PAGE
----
Tuesday, May 31, 2005

asparagus Posted by Hello

Monday, May 30, 2005

Memorial Day Weekend

For years (make that at least 10 years) I have raced up here on Memorial Day weekend and rushed to put a summer’s worth of seeds into the ground. This weekend has been much calmer. I wish that the spring had been the kind to offer me a head start, but at least I am not putting in EVERY plant and seed in two days.

The other nice thing is that I have been able really ENJOY my asparagus. In the past I would arrive to an asparagus forest that needed to be felled with an axe. Now I just snap a few for dinner each night and eat the skinny ones in my omelet in the morning. Now that it has warmed up, I’m getting 12 spears a day from the garden. It's nice to have this early crop at a time when the garden is mostly potential

I’ve uncovered two excellent recipes for asparagus this year. They are both from the Chicago Tribune.

Tonight I’m having a 7 spear version of the following larger recipe

Balsamic Asparagus

1//2 teaspoon salt boil 2 1/2 lbs asparagus 5 minutes. Drain, spread on towel and cover with ice cubes.

To serve: heat 2 1/2 Tbs butter in pan add 2 1/2 teaspoons balsamic vinegar. Add asparagus and stir 2 minutes or until hot. Add 1/2teaspoon salt and freshly ground pepper.

Last week I had a chance to make THE best asparagus soup. I save the snapped off ends until I have a 2 ½ pound bag

Asparagus Soup

2.5 lbs asparagus ends
6 cups water
2 each carrots and celery ribs and tops
3 cloves garlic
1 bay leaf
12 peppercorns
2 Tbs butter
Minced garlic
1 large parsnip peeled and sliced
3 large leeks
6 fresh asparagus spears
3/4teaspoon coarse salt
3 Tbs sour cream
1 Tbs snipped chives

Make stock from first 6 ingredients. Cook uncovered for 25 minutes. Strain through strainer. Reserve four cups.

Saute leeks garlic and parsnip for 3 minutes. Add reserved asparagus spears, reserved liquid, salt and pepper. Heat to boil over medium high heat. Reduce to low and cook uncovered until asparagus is tender and but still bright green about 12 minutes. Set aside to cool 5 minutes.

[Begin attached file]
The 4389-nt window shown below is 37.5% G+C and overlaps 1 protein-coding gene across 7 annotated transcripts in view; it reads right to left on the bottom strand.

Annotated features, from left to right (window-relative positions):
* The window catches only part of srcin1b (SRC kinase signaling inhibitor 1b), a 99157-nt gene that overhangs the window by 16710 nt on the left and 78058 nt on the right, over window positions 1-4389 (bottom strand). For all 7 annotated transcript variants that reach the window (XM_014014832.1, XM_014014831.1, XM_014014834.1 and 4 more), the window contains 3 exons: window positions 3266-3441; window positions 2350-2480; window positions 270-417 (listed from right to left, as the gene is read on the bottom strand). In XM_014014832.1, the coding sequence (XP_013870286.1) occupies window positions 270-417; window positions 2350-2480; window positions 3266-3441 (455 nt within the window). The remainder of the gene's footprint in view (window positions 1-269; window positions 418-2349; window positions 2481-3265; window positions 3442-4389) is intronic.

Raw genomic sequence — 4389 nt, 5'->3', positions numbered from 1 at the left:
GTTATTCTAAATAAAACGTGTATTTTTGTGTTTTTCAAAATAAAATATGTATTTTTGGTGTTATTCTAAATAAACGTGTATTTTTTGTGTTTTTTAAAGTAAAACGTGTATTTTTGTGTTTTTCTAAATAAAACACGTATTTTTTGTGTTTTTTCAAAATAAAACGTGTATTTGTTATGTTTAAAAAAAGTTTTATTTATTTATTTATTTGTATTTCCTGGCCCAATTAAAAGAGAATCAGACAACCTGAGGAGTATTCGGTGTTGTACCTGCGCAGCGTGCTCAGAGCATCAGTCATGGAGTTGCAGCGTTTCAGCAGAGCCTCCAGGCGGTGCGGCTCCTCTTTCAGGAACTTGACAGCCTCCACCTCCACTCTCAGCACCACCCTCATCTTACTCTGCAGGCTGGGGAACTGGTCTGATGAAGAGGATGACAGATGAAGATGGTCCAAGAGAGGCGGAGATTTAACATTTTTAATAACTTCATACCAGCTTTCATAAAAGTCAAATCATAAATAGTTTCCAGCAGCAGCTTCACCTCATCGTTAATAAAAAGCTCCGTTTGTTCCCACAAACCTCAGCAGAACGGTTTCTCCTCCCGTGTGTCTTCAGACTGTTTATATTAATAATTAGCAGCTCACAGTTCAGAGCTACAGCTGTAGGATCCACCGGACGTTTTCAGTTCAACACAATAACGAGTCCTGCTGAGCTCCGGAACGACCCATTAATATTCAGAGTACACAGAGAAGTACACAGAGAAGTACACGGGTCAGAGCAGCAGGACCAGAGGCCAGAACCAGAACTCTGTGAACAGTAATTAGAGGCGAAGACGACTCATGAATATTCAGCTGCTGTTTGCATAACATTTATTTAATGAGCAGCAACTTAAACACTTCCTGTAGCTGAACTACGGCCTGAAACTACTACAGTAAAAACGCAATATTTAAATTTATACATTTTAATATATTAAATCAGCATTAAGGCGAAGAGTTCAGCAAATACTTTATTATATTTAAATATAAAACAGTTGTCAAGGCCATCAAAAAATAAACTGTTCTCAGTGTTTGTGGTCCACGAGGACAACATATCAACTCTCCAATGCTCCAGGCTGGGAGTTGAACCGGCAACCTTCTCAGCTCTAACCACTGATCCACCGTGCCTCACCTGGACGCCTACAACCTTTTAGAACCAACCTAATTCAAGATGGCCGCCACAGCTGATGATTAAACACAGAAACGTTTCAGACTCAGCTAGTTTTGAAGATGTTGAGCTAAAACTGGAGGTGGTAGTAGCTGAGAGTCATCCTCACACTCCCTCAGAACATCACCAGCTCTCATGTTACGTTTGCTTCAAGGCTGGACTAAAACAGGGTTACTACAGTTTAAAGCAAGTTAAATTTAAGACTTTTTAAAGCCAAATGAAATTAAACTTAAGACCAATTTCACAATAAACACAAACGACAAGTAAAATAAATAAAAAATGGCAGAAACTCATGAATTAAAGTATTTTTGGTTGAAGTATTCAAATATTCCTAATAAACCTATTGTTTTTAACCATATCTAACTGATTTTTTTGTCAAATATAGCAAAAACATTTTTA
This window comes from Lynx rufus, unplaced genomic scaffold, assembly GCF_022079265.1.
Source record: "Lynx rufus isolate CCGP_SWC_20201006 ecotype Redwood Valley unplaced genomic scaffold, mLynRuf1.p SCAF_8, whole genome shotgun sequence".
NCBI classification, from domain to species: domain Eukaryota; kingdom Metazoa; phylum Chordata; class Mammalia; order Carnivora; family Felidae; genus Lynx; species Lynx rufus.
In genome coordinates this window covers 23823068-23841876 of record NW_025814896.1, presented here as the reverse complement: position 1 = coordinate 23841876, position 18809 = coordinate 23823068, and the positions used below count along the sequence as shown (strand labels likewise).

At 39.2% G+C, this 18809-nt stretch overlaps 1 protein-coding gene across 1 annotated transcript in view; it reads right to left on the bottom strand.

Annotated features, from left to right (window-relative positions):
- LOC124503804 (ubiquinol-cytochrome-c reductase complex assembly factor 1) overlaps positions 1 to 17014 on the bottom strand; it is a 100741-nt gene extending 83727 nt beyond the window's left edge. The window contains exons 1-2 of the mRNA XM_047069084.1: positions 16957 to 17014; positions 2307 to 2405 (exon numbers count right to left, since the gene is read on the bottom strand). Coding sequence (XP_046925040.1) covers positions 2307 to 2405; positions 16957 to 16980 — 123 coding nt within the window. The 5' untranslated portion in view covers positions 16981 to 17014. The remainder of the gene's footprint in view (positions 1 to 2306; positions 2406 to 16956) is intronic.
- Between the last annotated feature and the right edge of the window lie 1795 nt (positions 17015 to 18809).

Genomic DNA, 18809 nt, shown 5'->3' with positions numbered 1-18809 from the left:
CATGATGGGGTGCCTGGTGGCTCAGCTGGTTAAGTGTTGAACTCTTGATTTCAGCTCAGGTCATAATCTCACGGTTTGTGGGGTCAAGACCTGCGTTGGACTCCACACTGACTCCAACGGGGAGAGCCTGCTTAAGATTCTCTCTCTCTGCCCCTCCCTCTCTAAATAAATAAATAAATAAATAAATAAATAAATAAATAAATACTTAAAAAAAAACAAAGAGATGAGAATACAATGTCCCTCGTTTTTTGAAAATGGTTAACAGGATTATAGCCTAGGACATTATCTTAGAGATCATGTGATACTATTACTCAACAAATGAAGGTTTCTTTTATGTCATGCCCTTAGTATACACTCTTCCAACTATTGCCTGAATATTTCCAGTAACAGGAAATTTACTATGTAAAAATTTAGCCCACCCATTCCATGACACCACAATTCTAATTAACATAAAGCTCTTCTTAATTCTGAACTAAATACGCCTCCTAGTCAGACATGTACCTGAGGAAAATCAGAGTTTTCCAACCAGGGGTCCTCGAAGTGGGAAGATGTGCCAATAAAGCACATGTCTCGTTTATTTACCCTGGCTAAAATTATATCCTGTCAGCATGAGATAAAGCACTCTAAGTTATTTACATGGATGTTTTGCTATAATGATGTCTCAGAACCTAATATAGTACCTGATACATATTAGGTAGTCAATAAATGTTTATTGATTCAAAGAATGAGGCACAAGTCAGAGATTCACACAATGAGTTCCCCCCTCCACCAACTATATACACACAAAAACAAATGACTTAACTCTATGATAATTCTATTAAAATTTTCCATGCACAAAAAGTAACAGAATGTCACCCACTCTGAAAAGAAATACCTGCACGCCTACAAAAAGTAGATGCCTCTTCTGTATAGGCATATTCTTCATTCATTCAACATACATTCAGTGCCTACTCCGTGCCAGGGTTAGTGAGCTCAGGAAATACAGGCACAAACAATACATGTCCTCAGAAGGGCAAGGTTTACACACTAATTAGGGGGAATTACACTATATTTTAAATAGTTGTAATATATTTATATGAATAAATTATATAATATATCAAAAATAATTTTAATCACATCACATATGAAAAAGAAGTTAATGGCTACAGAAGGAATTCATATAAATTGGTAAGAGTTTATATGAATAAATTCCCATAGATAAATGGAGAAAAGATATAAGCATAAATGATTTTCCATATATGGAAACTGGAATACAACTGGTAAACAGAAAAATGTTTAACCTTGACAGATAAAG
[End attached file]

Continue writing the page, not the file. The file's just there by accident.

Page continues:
Puree soup in blender in batches. Return to pot add more water if needed. Garnish with sour ream and snipped chives.

Friday, May 27, 2005

The Sun Is Back

The sun has returned and with it a whole new feeling

Went with Chris to see what kind of treasures the storm had tossed up on Menemsha Beach this morning. We were well rewarded. Even found an old steel tackle block buried in the sand.

I then returned to the garden in earnest and started placing the treasures from the basement nursery into the garden. Have pretty much decided that all the tomato plants should be planted. I have NEVER complained about too many tomatoes. Let's see if I can makethat happen this year. It will mean that I will have to plant all winter squash outside of the garden. I will start digging rich holes for them out in the field. The Waltham Butternut, New England Pumpkin and Blue Hubbard Squash will have to float out in the field for now.

Less than a month to solstice. The afternoon light is lingering.

Wednesday, May 25, 2005

May 25, 2005 Posted by Hello

Spring Nor'easter

Oh the travails of the New England Gardener.

Last week when I put in my tomato plants to the tsk tsks of my friends the universal response was "Aren't you brave." Now it is my tomatoes who are brave as they face 40 mph winds and a cold, cold rain.

So I comforted my self today by making a Sorrel Soup. I made half of the recipe below.

Sorrel Soup (4-6 portions)

2 cups sorrel leaves
3 TBS butter
1 medium onion chopped fine
1 TBS flour
3 cups chicken stock1/2 tsp salt
freshly ground black pepper
2 egg yolks
1 cup medium cream

Prepare the leaves by trimming off the stringy parts. Rinse them and drain them thoroughly. Use scissors to cut the leaves. Melt butter in a 2 quart saucepan, add onion and cook over low heat until golden and transparent. Stir in the flour and mix thoroughly. Stir in the chopped sorrel and cook until the leaves are wilted. Add chicken stock and s & p and simmer 5 minutes.
In a separate bowl beat egg yolks and gradually beat in the cream. Then slowly add 2 cups of the hot soup to the egg cream mixture. Return this to the soup pot being careful not to boil. Serve hot or very cold.

Garnish with parsley or chives.

I, of course, ate it warm and consoled myself with its soothing lemony flavor.